Types of child care include:

» Child Care Centers – commercial child care facilities
» Family Child Care – child care within an individual’s home
» In-Home Caregivers – child care in the child’s home
» Care Provided by Relatives, Friends, or Neighbors

If you are considering a Child Care Center or a Family Child Care, visit the site and ask plenty of questions.

» What is the ratio of children to caregiver? Babies should have a ratio of 1:4 (one adult for every four babies). Older children will be okay with a 1:10 ratio.

» How many children are at the facility and what are their age groups?

» What are the caregivers’ credentials (education, training, etc.)?

» What is the turnover of employees working as caregivers?

» Are drop-in visits welcome?

» Is the facility clean and well kept?

» Do you agree with the discipline procedures?

» Do they have references you can call?
If you are considering an in-home caregiver or care provided by relatives, friends, or neighbors, make sure the caregiver has the experience and training (example: CPR or first aid training) necessary to care for your child.

After you have made a decision, continue to be vigilant in watching for signs that may indicate a problem or a change in the care of your child.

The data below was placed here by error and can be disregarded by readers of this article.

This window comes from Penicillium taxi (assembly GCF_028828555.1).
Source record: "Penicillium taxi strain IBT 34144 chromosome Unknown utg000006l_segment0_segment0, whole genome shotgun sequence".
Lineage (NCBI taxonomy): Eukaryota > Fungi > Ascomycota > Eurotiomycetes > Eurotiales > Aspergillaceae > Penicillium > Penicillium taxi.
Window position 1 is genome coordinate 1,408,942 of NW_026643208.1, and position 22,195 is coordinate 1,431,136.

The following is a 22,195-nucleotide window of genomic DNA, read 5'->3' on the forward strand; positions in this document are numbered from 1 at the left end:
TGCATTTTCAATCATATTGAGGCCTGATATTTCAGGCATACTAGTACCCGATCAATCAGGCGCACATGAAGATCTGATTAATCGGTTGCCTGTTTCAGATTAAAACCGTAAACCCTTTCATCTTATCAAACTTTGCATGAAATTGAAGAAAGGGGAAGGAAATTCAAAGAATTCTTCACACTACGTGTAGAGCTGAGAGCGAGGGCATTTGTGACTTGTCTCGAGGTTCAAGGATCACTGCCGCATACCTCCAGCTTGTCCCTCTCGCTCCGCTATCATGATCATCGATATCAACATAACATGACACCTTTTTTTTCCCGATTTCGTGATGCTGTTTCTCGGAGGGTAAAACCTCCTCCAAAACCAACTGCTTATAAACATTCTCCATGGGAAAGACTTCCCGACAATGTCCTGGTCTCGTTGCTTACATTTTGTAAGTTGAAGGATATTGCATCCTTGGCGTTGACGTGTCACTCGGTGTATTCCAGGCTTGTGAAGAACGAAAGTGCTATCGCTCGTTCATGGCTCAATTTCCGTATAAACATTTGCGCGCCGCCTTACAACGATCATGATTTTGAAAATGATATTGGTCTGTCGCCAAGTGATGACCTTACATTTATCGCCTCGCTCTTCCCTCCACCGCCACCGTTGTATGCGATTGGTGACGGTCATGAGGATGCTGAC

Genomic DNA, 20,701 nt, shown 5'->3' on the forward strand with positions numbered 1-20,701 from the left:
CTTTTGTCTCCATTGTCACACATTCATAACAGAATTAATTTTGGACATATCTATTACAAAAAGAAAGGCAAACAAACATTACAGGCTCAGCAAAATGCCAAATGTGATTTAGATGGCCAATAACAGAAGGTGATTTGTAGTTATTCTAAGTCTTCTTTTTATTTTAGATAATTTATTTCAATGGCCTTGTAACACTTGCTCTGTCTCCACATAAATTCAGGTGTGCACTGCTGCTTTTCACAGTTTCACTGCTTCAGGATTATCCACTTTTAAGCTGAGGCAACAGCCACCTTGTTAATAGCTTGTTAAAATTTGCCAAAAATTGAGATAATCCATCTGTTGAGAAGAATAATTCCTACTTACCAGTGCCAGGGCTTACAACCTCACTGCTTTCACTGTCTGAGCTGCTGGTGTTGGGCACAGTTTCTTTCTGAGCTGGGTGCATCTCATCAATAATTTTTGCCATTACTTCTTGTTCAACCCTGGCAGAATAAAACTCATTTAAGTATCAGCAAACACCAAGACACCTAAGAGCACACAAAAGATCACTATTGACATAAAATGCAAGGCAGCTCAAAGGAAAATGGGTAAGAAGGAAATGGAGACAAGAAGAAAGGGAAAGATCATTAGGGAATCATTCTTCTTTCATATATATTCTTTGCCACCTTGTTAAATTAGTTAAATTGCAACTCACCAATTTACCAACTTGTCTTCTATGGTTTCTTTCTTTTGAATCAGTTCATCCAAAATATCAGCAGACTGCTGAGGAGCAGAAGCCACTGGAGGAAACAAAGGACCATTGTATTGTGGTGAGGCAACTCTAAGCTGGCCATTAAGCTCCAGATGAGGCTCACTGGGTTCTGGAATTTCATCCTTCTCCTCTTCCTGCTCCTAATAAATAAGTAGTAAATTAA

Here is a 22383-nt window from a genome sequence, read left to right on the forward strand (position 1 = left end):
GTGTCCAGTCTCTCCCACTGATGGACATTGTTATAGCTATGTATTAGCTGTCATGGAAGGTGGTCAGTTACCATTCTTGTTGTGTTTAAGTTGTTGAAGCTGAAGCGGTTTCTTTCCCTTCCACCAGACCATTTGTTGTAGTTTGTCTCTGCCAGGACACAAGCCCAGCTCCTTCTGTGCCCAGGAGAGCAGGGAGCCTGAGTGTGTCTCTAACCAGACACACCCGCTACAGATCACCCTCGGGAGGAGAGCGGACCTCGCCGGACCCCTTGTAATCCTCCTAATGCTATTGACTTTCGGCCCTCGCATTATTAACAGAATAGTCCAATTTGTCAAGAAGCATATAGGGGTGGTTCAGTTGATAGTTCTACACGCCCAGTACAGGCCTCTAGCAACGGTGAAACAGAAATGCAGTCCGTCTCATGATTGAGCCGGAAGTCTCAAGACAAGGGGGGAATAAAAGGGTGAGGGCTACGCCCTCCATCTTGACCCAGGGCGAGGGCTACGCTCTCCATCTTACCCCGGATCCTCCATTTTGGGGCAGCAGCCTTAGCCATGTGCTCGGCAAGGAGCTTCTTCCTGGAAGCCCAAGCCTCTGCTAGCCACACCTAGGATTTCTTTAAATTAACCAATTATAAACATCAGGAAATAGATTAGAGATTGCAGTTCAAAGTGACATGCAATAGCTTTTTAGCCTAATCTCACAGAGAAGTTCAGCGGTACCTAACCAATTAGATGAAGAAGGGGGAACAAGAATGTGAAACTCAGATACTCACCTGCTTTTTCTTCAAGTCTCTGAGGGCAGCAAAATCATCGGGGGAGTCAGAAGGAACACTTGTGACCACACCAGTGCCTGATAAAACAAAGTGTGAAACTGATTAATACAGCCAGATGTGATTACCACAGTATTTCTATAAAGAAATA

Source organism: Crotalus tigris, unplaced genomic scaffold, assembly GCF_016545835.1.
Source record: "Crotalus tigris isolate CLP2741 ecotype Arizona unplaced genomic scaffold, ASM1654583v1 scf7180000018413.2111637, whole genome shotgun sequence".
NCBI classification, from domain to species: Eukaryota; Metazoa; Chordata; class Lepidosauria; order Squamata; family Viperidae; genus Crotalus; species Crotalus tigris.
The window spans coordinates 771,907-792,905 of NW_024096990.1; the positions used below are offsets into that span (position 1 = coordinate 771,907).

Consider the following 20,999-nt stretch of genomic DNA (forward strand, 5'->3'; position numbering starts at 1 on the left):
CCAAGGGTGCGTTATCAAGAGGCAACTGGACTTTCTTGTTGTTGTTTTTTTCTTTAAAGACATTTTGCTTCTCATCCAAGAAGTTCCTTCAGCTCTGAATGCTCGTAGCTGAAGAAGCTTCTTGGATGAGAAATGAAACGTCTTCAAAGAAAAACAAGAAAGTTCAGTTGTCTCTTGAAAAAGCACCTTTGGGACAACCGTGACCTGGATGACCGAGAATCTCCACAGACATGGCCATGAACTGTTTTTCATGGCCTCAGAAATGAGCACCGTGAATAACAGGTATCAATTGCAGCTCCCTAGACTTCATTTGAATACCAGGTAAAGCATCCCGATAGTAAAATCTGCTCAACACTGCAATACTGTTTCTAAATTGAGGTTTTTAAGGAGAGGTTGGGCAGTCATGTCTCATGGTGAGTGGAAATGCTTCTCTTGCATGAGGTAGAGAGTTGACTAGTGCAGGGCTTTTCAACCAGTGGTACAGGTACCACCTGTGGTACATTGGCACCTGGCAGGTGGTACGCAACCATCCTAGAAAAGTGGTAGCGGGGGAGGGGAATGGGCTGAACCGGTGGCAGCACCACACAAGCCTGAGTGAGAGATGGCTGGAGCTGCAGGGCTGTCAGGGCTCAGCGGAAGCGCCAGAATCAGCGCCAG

Safe Home Environment


A safe home environment is essential to your child’s safety and well-being. More than 4.5 million children are injured in their homes each year. Also, injuries from accidents are the leading cause of death in children today.

THE NURSERY

» DO NOT place the crib next to a window, heater vent, or electrical outlet
» DO NOT place stuffed animals or pillows in the baby’s crib

» DO use a crib with slats that are no more than 2 and 3/8 inches apart and has a solid headboard and footboard
» DO make sure the mattress fits snugly in the crib
» DO remove mobiles from the crib once your child can reach them

OTHER ROOMS

» Keep plastic bags away from the baby or child
» Place safety gates at the tops and bottoms of staircases
» Remove furniture with sharp edges
» Do not place furniture under a window
» Shorten cords on drapes or blinds
» Place poisonous products on upper shelves and install safety latches on the doors
» Place trash can/waste baskets in a locked cabinet or outside
» Put “child proof” covers on all electrical outlets
» Cook on back burners of stove

» DO use a crib with slats that are no more than 2 and 3/8 inches apart and has a solid headboard and footboard